In a perfect world, we would all have perfectly manicured, lush green lawns regardless of what climate we live in. In a perfect world, grass would grow to the exact height we want in full sun or deep shade and never need to be mowed, watered, or treated for weeds or insects. You can actually have that perfect, maintenance-free lawn with artificial turf. However, like anything, artificial turf has its pros and cons. Installing artificial grass near trees is a specific concern. Read on to learn about using artificial grass around trees.
Does Artificial Turf Harm Tree Roots?
People often consider using artificial grass around trees because they can’t get real grass to grow there. Dense tree canopies can make an area too shady for grass to grow. Tree roots can hog all the water and nutrients around them.
The other benefit of artificial turf is all the money saved by not having to water, fertilize, mow, or treat the lawn for pests, weeds, and diseases. Chemical herbicides and pesticides we use on our lawns can be damaging to trees, ornamental plants, and beneficial insects. Mowing and weed whacking can also damage tree trunks and roots, leaving them with open wounds that can let pests and disease in.
Artificial turf is probably sounding pretty good now, isn’t it? However, tree roots need water and oxygen to survive. Naturally, that fact brings up the question: does artificial turf harm tree roots?
The answer really depends on the artificial turf.
Installing Artificial Grass Near Trees
Good quality artificial turf will be porous, allowing water and oxygen to flow through it. Artificial turf that is not porous can make it impossible for tree roots to get the water and oxygen they need to survive. Non-porous artificial turf will kill and sterilize the soil beneath, and everything living in it.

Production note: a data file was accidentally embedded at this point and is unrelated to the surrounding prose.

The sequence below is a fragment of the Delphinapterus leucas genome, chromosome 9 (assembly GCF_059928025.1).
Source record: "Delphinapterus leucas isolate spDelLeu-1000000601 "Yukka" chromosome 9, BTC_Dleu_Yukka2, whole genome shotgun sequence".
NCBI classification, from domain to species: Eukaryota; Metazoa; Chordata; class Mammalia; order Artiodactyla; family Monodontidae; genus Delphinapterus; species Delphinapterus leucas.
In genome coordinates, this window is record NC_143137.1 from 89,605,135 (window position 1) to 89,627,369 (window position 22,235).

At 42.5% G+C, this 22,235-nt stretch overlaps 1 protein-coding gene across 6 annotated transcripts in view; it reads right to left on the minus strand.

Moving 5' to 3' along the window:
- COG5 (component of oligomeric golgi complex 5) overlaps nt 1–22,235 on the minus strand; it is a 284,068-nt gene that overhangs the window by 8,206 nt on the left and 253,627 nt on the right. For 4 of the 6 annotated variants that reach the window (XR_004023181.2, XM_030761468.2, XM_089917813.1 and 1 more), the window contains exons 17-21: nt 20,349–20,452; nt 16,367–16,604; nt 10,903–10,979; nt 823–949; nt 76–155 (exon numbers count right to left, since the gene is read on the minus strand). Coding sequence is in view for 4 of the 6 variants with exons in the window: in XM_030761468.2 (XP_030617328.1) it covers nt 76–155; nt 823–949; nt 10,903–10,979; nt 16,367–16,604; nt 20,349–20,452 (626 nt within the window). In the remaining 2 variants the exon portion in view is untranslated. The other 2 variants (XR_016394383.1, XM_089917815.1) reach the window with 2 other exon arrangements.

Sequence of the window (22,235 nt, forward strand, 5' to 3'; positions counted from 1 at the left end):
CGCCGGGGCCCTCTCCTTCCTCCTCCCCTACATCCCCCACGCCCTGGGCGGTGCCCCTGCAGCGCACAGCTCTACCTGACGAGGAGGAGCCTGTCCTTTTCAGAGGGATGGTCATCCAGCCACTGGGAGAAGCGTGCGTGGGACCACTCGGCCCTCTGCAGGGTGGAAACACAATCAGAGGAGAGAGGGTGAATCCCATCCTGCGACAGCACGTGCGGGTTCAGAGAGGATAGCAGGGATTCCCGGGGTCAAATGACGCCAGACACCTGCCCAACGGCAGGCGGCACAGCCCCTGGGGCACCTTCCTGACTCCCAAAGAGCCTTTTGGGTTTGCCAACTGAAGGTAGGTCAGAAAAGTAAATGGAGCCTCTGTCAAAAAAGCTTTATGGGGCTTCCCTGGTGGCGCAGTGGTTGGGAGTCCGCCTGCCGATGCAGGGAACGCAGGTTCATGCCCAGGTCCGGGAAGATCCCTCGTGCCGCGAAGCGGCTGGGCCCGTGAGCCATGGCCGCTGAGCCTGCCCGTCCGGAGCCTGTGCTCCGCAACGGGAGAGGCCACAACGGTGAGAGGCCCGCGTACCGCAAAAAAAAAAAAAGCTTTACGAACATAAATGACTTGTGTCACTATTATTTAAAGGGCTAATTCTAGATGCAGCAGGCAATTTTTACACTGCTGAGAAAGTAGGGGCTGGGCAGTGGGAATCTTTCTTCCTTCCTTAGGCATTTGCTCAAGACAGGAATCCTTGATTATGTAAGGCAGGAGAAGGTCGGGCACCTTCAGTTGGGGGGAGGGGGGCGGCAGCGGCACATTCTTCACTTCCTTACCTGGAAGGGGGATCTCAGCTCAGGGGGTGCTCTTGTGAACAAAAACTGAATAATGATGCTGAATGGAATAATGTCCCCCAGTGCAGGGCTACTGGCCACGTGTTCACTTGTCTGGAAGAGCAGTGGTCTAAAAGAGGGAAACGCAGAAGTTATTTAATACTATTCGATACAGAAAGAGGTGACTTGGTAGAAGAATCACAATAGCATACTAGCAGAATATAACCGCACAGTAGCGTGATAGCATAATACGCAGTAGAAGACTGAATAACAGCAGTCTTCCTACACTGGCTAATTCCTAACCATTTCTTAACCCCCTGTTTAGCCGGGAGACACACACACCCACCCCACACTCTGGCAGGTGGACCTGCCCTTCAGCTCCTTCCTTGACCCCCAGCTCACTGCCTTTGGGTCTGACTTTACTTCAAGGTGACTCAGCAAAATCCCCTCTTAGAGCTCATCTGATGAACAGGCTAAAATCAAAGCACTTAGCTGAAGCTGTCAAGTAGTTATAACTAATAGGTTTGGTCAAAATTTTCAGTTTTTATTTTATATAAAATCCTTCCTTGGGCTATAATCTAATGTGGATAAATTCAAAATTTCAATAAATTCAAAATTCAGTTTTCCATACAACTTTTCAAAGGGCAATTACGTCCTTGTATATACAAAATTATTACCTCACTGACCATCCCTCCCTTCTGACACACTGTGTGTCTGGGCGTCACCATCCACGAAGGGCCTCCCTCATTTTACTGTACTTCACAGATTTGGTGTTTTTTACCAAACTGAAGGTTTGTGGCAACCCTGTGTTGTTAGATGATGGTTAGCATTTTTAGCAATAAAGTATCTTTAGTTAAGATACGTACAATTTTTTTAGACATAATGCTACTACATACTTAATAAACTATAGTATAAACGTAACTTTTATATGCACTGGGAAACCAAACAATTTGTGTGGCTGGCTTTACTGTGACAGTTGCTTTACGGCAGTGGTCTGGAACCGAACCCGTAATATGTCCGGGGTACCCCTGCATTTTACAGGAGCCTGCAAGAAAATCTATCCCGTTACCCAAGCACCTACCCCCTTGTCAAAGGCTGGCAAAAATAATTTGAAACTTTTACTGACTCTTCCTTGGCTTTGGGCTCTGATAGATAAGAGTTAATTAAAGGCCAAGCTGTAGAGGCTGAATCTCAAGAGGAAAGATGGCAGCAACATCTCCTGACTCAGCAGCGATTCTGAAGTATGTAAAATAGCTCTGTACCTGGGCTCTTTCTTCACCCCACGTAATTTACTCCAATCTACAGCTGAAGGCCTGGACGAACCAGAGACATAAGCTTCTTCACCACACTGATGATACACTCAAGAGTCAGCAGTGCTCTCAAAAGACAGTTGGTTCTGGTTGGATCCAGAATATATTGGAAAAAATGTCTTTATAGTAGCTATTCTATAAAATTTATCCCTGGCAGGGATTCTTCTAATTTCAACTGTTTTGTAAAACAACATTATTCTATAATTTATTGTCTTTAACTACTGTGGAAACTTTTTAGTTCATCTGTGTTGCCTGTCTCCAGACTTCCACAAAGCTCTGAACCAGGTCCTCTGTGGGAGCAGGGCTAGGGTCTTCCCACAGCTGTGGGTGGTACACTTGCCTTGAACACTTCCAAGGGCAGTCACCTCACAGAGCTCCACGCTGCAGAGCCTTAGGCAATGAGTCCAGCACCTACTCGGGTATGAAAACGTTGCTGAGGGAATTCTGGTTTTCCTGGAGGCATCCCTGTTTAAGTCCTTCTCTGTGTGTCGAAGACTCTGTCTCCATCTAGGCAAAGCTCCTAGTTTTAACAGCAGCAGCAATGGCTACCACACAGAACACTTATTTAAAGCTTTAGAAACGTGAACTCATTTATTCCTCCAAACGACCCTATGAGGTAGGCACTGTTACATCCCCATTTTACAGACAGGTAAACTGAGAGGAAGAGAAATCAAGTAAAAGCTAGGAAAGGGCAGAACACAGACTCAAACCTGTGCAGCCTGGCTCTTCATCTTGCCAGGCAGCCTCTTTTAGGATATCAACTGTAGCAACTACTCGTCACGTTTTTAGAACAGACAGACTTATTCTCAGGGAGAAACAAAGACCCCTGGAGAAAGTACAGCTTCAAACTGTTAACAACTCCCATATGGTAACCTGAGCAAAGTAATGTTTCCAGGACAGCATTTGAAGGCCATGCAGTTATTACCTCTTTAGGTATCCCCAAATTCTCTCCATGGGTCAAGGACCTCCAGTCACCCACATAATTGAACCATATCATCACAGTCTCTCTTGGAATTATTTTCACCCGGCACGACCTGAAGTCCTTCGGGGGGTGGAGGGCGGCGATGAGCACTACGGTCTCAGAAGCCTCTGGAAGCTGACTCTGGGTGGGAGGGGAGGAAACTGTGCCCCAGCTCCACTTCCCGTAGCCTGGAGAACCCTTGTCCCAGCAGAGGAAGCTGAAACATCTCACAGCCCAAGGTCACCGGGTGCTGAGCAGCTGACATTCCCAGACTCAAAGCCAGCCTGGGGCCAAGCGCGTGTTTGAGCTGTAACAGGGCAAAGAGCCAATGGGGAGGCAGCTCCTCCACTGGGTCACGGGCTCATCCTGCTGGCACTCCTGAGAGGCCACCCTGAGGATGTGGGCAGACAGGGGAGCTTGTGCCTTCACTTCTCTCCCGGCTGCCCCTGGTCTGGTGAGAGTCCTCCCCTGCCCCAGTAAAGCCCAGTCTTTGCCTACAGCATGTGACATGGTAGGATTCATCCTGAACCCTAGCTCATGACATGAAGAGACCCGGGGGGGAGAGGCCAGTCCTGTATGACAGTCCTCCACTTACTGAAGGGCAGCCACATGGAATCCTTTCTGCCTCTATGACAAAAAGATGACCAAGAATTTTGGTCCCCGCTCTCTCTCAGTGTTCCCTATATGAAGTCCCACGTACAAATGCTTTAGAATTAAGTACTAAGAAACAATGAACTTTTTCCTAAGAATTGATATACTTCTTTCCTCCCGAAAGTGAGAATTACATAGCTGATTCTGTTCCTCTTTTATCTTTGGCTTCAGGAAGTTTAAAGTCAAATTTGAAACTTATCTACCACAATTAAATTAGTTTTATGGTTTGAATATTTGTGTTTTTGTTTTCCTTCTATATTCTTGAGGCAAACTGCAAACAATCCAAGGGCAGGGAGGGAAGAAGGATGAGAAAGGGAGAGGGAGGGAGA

Artificial turf is mostly used on athletic fields, where there’s no concern about tree roots or organisms living in the soil. Before installing artificial grass near trees, you should do your homework to make sure you’re getting a variety that allows for adequate water and oxygen. Good quality artificial turf will also look more like natural grass, so it’s worth the extra cost.
Even porous artificial turf can have its drawbacks around tree roots, though. Artificial turf draws heat that can be quite harmful to roots and soil organisms that are not used to hot conditions. In the south and southwest, many trees are accustomed to hot, arid conditions and will not be harmed by this. However, northern trees that are used to cooler soil may not be able to survive it. In northern climates, it may be better to create natural looking landscape beds filled with shallow rooting shade plants and mulch in areas around trees where real grass won’t grow.